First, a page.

We need a united, well-planned climate campaign

Climate Change - Credit: Wikimedia CC \ Baluchi5

Tim Root on using the right tactics to save the planet from global heating

Global temperature has breached the Paris target of 1.5° above pre-industrial levels for twelve continuous months. Emissions must be cut urgently to avert the worst of climate breakdown. As temperature rises, sea ice melts. This exposes a large area of sea, which absorbs additional warmth that previously had been reflected back into space by the ice. Last year’s severe drought in the Amazon led to increased emissions due to fires, with considerably fewer standing trees absorbing CO2. To reduce vicious circles like these we need to stop temperature rise without delay. This is why the environmentalist Bill McKibben famously said that with climate change “winning slowly is the same as losing”.

Governments continue to fail badly on climate. Although US emissions fell 1.9% in 2023, they would need to fall at three times this rate to meet the government’s target of a 50% cut below 2005 levels by 2030. The European Union is on course to miss its 2030 emissions target substantially. Campaigners clearly need to become more effective urgently. Public opinion is potentially receptive. A 2022 twenty nation survey found that in high-income nations 81% agreed that their nation “should take measures to fight climate change.”  In Autumn 2023 a 31 nation poll found that three-quarters of people agree that “we are heading for environmental disaster unless we change our habits quickly”.

However, concern about climate is nearly always overshadowed substantially by more short-term worries. An eighteen nation European poll this March found that the highest proportion (68%) rated rising prices a priority issue, while only 52% deemed climate change a priority. Climate was rated sixth in the priority list, below the “fight against illegal migration”. A Europe wide survey in autumn 2023 asking people to name the “two most important issues facing the European Union”, found that 28% nominated immigration, and 28% the war in Ukraine. “Environment and climate change” was nominated only by 16%. The large gains by the far-right in the European Parliament elections, and the Greens’ loss of 30% of their seats, must be a wake-up call! As Naomi Klein recently said “If we are in a place where the right is rising and the left is losing, if we don’t have the ability to be self critical … what hope do we have of changing and modifying and perhaps doing better in the future?”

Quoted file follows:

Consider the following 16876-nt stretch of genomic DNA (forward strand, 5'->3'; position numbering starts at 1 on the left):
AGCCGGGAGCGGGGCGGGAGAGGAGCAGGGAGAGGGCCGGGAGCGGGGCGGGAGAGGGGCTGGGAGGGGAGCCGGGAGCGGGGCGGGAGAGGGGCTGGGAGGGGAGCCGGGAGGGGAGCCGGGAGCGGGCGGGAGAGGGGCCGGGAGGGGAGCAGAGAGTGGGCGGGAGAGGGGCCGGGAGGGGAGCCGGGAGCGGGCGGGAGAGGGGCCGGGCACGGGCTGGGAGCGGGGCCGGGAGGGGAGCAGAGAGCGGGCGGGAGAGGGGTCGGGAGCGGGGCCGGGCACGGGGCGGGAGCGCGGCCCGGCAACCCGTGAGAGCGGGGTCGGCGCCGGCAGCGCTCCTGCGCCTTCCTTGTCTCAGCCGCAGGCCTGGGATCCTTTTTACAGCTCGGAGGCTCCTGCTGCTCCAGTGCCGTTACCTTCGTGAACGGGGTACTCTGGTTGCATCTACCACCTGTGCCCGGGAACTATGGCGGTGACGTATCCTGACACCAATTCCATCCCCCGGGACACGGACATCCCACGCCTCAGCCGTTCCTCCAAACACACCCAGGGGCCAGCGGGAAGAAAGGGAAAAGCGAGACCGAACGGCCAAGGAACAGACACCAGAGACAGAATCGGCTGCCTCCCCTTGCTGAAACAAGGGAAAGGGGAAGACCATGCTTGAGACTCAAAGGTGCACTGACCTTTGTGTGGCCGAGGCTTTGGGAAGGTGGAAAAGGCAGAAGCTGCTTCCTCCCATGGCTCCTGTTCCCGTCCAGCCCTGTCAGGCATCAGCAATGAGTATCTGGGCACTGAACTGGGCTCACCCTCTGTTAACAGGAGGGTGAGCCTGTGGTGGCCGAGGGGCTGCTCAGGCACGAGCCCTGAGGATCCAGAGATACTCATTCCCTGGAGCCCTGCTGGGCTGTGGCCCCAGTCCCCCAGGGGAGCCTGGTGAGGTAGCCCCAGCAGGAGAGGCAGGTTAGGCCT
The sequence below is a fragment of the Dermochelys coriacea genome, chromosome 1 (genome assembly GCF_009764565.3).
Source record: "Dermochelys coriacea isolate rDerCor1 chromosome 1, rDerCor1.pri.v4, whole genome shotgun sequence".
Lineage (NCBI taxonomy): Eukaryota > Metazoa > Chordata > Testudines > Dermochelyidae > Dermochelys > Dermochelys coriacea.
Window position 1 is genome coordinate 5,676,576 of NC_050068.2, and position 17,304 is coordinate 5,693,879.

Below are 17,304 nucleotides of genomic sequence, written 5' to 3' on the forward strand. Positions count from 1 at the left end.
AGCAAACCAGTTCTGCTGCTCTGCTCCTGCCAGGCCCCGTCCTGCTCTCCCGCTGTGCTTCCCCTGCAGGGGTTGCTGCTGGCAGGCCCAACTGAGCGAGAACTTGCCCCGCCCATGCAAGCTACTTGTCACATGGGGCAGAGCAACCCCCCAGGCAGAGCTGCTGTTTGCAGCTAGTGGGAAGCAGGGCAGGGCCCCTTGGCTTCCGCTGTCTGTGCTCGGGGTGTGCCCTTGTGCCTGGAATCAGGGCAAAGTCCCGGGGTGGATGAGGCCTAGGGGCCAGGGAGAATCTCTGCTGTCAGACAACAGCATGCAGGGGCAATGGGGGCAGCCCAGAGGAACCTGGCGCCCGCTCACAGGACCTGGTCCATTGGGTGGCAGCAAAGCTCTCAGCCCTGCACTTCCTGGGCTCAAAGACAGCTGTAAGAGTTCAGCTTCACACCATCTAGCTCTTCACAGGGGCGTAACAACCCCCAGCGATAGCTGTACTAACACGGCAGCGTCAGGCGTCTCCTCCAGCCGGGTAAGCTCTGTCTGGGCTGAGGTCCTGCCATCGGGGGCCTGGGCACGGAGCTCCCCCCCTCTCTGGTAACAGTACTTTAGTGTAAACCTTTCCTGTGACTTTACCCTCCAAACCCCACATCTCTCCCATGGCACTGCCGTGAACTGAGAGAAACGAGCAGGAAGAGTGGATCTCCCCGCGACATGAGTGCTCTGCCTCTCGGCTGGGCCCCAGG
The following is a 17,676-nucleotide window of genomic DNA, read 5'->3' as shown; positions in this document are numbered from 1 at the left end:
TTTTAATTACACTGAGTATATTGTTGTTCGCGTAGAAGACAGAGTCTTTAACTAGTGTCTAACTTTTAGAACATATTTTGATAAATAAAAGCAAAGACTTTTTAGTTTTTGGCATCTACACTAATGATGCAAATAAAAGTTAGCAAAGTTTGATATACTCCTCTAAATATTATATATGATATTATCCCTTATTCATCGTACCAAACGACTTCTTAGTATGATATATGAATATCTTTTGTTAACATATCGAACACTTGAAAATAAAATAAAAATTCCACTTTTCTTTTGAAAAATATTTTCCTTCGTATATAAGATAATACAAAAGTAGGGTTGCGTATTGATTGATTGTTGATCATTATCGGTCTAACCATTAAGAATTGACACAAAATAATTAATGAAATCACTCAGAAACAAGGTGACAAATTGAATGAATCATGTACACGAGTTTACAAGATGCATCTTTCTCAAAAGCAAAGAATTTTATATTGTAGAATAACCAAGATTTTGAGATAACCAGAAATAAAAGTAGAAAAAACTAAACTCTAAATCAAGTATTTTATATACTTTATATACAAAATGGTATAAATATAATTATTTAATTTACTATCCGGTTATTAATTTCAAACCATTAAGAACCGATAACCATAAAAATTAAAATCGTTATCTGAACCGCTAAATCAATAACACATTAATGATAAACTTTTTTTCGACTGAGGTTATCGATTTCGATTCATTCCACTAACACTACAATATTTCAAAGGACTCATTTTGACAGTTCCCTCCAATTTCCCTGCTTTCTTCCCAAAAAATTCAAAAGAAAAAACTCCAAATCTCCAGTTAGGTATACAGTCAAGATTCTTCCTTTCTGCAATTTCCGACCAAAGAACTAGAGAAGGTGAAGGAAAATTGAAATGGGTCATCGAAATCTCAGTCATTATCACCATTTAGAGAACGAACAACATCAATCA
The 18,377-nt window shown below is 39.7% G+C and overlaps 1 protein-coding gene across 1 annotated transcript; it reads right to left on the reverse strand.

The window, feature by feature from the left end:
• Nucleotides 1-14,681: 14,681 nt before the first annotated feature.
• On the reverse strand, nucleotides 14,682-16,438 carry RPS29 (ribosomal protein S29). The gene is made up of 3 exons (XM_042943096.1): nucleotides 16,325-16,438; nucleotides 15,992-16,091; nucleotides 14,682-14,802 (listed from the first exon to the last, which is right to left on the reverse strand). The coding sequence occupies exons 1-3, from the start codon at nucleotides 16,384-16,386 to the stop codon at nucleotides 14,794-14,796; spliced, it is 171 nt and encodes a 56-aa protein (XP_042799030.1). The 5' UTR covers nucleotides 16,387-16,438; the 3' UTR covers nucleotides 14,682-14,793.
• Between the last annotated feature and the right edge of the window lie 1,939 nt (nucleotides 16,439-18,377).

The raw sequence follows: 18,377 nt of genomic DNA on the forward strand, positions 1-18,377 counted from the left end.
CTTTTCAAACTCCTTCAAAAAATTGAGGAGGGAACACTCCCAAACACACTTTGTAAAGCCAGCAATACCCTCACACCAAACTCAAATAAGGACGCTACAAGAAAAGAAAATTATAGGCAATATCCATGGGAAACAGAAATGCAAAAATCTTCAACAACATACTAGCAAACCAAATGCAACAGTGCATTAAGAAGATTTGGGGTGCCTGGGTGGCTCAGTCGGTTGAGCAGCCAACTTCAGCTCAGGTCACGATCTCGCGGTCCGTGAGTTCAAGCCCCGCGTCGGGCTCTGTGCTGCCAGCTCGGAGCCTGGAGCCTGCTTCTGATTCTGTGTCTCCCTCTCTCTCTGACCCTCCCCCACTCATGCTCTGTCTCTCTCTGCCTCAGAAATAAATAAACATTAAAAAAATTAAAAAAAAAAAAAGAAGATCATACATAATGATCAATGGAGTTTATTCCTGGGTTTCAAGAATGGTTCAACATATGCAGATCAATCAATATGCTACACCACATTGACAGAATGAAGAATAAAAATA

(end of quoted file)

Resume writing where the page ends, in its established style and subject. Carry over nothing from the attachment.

Winning diverse support

Climate campaign activity has been weakening. On the 9 December 2023 global day of climate action, there were 275 actions in 40 countries. On the equivalent day in 2021, there were over 800 actions globally. In September 2019 more than 4,500 climate strikes took place globally, while half a million people took part in a march led by Greta Thunberg in Montreal. In Civil Resistance: what everyone needs to know, Erica Chenoweth emphasizes that “the single most important influence on the civil resistance campaign’s success is the scale and range of popular participation. The larger and more diverse the campaign’s base of participants, the more likely it is to succeed.”

Building a broad base of support for climate proposals reduces the extent to which they can be perceived as linked to one party or ideology. The Climate Majority Project point out that the radical climate “movement’s tone, culture and appeal, appeal mainly to the “far left” – a small segment of the population”. Many people evaluate proposed policies from a partisan standpoint, rejecting more or less automatically those which they perceive as being linked to political groups which they oppose. Having proponents from across the political spectrum makes it much more likely that a wide range of people will support our proposals.